Poster Session

Start Date

16-5-2017 1:45 PM

Document Type

Poster Abstract

Description

The PiZ mutation in the alpha-1 antitrypsin (AAT) gene causes the PiZ mutant protein to be sequestered in the endoplasmic reticulum of hepatocytes, causing significant liver pathology in ~10% of PiZZ homozygous AAT disease patients. Current transgenic mouse models of the disease include the liver-specific over-expression of mutant PiZ protein. However, these animal models do not efficiently recapitulate the liver damage found in PiZZ homozygous patients. Since only a small percentage of patients develop liver disease and it is not reproducible in animal models of AATD, it suggests that there are other factors that participate in disease pathogenesis. Here, we propose that in the presence of alcohol, liver injury will be initiated and that the intensity of the disease will be exacerbated by the presence of accumulated PiZ mutant protein. To test this hypothesis, we have administered alcohol via the Lieber-DeCarli diet regimen to PiZ transgenic and control C57Bl/6 mice for 12 weeks. We found no difference in alcohol and non-alcohol fed mice in terms of elevations in liver enzymes (AST and ALT). We did find a difference in the degree of steatosis and inflammation in the livers of alcohol fed PiZ mice over those of control alcohol fed mice. These findings are consistent with a chronic low-level hepatic insult seen in chronic alcohol consumption. The difference between PiZ and control mice will allow us to test gene therapies that prevent the accumulation of PiZ aggregates within hepatocytes to determine if they will prevent the exacerbation of alcoholic liver disease.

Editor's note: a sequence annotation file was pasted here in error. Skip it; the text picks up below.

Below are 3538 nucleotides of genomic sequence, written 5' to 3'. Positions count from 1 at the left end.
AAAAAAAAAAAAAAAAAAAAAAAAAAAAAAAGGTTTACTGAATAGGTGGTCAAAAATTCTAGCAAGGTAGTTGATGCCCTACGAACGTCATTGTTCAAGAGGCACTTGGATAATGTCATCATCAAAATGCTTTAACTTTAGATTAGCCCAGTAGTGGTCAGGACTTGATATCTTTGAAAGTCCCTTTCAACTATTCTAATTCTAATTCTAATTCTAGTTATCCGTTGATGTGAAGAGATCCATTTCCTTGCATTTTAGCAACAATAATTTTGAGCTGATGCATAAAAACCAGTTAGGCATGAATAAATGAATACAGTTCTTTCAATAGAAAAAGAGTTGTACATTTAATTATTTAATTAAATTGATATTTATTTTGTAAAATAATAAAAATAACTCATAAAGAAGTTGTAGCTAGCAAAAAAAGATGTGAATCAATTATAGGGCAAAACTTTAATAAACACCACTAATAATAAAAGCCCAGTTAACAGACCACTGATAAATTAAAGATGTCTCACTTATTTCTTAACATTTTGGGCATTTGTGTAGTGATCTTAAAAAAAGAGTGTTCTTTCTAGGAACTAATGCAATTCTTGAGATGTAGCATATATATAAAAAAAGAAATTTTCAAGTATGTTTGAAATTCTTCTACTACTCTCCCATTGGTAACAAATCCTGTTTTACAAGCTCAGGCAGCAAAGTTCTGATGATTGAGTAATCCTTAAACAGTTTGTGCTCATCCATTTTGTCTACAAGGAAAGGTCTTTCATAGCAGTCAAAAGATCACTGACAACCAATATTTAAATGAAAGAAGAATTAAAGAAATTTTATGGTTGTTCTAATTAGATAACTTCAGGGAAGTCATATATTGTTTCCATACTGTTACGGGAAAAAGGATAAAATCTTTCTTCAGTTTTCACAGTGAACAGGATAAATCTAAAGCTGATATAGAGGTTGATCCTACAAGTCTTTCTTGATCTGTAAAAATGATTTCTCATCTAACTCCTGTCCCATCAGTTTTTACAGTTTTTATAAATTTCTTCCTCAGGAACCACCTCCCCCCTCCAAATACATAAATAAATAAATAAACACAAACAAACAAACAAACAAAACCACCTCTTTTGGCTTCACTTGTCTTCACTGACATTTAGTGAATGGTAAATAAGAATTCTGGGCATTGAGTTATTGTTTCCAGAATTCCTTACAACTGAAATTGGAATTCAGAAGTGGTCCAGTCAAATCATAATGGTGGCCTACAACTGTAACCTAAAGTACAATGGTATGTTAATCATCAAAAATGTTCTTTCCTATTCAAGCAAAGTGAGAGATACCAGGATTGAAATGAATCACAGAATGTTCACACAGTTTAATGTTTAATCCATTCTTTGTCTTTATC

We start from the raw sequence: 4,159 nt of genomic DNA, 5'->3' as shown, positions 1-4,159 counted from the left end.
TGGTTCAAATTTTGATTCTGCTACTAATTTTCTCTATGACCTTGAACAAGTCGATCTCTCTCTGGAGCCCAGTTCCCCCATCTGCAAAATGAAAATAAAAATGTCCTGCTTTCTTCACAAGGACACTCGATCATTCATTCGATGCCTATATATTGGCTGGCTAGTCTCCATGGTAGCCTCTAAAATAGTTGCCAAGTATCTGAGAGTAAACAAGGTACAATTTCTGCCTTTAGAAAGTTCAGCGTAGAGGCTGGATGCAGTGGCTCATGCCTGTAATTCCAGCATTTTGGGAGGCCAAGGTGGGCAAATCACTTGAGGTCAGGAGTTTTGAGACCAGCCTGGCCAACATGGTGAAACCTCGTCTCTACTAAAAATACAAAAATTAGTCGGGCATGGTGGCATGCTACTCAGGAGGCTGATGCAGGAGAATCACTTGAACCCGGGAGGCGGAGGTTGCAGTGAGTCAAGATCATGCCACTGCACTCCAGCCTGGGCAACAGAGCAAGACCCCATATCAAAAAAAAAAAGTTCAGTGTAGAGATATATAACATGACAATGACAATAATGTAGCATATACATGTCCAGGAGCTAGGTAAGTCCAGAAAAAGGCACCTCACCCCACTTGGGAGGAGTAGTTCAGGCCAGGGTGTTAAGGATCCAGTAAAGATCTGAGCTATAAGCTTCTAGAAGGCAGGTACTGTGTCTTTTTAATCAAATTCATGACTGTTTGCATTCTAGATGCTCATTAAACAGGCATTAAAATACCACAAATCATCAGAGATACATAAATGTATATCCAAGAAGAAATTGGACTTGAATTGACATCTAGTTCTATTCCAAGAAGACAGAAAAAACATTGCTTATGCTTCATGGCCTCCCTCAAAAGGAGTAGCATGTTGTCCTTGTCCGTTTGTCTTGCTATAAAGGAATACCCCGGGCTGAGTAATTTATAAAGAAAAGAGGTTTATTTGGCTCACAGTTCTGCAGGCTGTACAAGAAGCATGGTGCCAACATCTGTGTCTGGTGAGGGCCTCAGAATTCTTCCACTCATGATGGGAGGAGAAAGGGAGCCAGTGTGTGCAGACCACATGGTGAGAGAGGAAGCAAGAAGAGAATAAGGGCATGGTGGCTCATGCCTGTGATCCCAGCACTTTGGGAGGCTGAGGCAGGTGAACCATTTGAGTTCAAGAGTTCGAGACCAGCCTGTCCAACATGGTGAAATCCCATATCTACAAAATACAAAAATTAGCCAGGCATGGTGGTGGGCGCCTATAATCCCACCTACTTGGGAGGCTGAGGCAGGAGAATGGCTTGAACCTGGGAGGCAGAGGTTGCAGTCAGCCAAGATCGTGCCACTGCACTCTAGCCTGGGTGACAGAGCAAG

Keywords

alcohol exposure, mouse model, liver damage, liver enzymes

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May 16th, 1:45 PM

Hepatic Changes Associated with Chronic Alcohol Exposure in an Alpha-1 Antitrypsin PiZ Mouse Model

The PiZ mutation in the alpha-1 antitrypsin (AAT) gene causes the PiZ mutant protein to be sequestered in the endoplasmic reticulum of hepatocytes, causing significant liver pathology in ~10% of PiZZ homozygous AAT disease patients. Current transgenic mouse models of the disease include the liver-specific over-expression of mutant PiZ protein. However, these animal models do not efficiently recapitulate the liver damage found in PiZZ homozygous patients. Since only a small percentage of patients develop liver disease and it is not reproducible in animal models of AATD, it suggests that there are other factors that participate in disease pathogenesis. Here, we propose that in the presence of alcohol, liver injury will be initiated and that the intensity of the disease will be exacerbated by the presence of accumulated PiZ mutant protein. To test this hypothesis, we have administered alcohol via the Lieber-DeCarli diet regimen to PiZ transgenic and control C57Bl/6 mice for 12 weeks. We found no difference in alcohol and non-alcohol fed mice in terms of elevations in liver enzymes (AST and ALT). We did find a difference in the degree of steatosis and inflammation in the livers of alcohol fed PiZ mice over those of control alcohol fed mice. These findings are consistent with a chronic low-level hepatic insult seen in chronic alcohol consumption. The difference between PiZ and control mice will allow us to test gene therapies that prevent the accumulation of PiZ aggregates within hepatocytes to determine if they will prevent the exacerbation of alcoholic liver disease.

 

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